p.2 The Wolfe Island Canal
The commencement of this canal was one of the first attempts to increase and improve the commerce of Kingston, by procuring a more direct communication with our opposite neighbors at Cape Vincent, available in all weathers, and shortening the route by nearly one-half. Owing, however, to unforseen circumstances, the project almost fell to the ground, even at the moment when it was supposed to have arrived at a successful completion. The hands were dismissed, the works were left to ruin and decay, and the bittern and wildfowl reigned supreme in the channel where busy commerce was meant to have brought wealth to our city. Everything languished, and a scheme, thought to have been one of the wisest and surest to bring quick returns, died away after a large expenditure of money. Some twenty thousand pounds had been sunk in what envious sneerers termed "the frog-pond of Wolfe Island."
Fortunately, however, for this city, the spirit of enterprise has not completely died out among our citizens. One has been found with energy, zeal and pluck enough to take this in hand, and to apply his wealth and influence to a scheme which will, we doubt not, add more to the advancement of the trade and business of Kingston, than all the railroads in the country put together.
Mr. Gildersleeve is the man who has taken this canal into his management; and from his well-known business energy and abilities, we doubt not for success. Few perhaps are aware of the trouble or difficulties of carrying out such a scheme, and still fewer are aware of the triumphant results which have attended Mr. Gildersleeve's efforts. It was generally supposed that the utmost depth of water possible to be attained would be from four to five feet; but what was our surprise to learn that the well-known steamer Bay of Quinte has passed and repassed in perfect safety from Kingston to Cape Vincent and back again through the long-despised Wolfe Island Canal, and that a depth of eight feet on an average is to be found all through. From the success of this undertaking we augur great things for Kingston. It gains a speedier, safer, and more direct route for traffic, and a consequent cheapness in the carriage of freight, besides, in all probability, enabling boats to make four trips a day to and fro instead of two, as heretofore. We wish Mr. Gildersleeve every success in this undertaking which he so well deserves. [Communicated]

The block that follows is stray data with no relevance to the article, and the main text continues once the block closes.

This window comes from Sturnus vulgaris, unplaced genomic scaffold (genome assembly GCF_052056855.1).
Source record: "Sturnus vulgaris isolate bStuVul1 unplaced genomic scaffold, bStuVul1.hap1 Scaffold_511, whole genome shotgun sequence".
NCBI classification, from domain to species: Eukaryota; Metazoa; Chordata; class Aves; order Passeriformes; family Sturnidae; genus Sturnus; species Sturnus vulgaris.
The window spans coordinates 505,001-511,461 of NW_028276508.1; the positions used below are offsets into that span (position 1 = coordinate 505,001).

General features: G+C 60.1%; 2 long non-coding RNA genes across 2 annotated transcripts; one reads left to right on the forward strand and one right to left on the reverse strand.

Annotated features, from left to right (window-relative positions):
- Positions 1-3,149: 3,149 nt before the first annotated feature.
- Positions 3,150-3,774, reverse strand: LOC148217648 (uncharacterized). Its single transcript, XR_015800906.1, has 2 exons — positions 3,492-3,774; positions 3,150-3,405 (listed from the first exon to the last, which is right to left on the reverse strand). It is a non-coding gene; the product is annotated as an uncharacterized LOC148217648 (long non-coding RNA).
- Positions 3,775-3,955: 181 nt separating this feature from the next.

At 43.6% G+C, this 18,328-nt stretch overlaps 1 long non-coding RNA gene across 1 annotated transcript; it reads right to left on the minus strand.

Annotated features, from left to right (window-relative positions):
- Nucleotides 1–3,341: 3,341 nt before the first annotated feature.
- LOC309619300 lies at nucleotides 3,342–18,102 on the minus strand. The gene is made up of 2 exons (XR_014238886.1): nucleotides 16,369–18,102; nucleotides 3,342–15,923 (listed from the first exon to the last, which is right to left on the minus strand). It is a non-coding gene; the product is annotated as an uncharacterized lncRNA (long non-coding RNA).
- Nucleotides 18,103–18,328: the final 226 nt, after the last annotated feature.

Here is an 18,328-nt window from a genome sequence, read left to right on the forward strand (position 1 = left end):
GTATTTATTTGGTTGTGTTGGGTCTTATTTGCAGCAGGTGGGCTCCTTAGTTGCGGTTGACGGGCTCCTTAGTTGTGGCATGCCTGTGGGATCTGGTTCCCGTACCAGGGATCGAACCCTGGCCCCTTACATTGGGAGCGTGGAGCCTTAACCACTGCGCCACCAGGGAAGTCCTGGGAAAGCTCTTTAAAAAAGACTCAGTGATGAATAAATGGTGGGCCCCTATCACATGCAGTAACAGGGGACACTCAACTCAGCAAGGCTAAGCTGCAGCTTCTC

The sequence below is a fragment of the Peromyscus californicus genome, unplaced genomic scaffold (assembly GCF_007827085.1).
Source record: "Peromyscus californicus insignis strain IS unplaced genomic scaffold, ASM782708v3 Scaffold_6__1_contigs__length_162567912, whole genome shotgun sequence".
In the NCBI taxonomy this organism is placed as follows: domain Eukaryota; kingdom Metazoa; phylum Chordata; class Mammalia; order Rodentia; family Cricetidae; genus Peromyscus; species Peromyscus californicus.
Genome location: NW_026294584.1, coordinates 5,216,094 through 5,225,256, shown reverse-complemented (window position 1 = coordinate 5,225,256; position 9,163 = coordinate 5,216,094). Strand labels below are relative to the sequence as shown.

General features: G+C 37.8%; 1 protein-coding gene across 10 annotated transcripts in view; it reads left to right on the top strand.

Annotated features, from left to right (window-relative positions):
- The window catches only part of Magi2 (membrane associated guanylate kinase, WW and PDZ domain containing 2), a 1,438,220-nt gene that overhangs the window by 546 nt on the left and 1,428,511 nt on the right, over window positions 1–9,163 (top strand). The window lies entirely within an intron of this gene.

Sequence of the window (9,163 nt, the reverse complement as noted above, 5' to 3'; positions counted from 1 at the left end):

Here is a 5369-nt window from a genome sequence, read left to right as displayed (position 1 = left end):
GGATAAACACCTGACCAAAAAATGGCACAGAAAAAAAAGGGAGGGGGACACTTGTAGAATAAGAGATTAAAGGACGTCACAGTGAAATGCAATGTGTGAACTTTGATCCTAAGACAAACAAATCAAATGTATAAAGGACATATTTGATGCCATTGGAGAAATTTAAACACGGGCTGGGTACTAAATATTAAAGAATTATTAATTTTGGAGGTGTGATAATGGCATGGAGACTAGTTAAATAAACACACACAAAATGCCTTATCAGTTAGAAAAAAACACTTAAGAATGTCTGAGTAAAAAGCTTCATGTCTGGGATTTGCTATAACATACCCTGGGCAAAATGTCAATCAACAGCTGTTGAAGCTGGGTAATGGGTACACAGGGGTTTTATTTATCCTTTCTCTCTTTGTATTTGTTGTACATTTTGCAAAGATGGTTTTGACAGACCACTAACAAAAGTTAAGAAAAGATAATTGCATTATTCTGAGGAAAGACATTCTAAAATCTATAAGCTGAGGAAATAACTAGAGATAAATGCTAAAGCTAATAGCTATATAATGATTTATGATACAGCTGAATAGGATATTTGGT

A Salutary Display of Cold Steel - 2 sailors mutiny on prop Ogdensburgh, Capt. Williams; arrested by Rifle Co. [ St. Catherines Post]
p.3 Imports - 29.
The tug Oswego, Capt. Kimball, left Detroit on Saturday for the Sault river with a dredge and scows in tow, and on her return she will go to the Manitous and tow to Cleveland the bark Great West, of Oswego, which was ashore near the Sleeping Bear, Lake Michigan.
The mainmast of the schooner Rainbow, of this city, bound for Chicago, with a load of wood, from Bear Creek, was struck by lightning yesterday when in St. Clair river, opposite China. One of the crew, who was standing upon the cross-trees of the mainmast furling the gaff topsail, was instantaneously killed. When struck, his feet caught the shrouds, and he was thus suspended until taken down. His name was John Cade. He lived in Fort Huron last winter, and we believe had no family. The mainmast was somewhat shattered, and the mainsail considerably riddled. [Detroit Tribune, 24th]
Early this morning, as the schooner May Queen was passing down in tow of the brig Bruce, she ran into the steamer May Queen, lying at her dock. Her jib-boom struck the steamer on the latter's starboard side immediately at the wheel house, tearing away two state rooms and a number of staunchions, and partially staving in the wheel house, inflicting damage to the amount of $300. The schooner was but little damaged. [ib]
On Saturday the schooner Virginia Purdy, bound down in tow of a tug, collided on the flats with the brig Globe, bound up. The Purdy lost her entire head gear. The nature of the damage sustained by the brig is not known. [ib]
We understand it to be settled that no attempt will be made to get off the barque Lemuel Crawford. She canted to the sea and the water being deeper midships than either fore or aft, she was soon so injured that the expense of getting off and repairing will not warant the trouble. Her rigging and whatever else could be saved has been brought here by Capt. Stanard, of the Commercial Mutual Insurance Co. [Cleveland Review]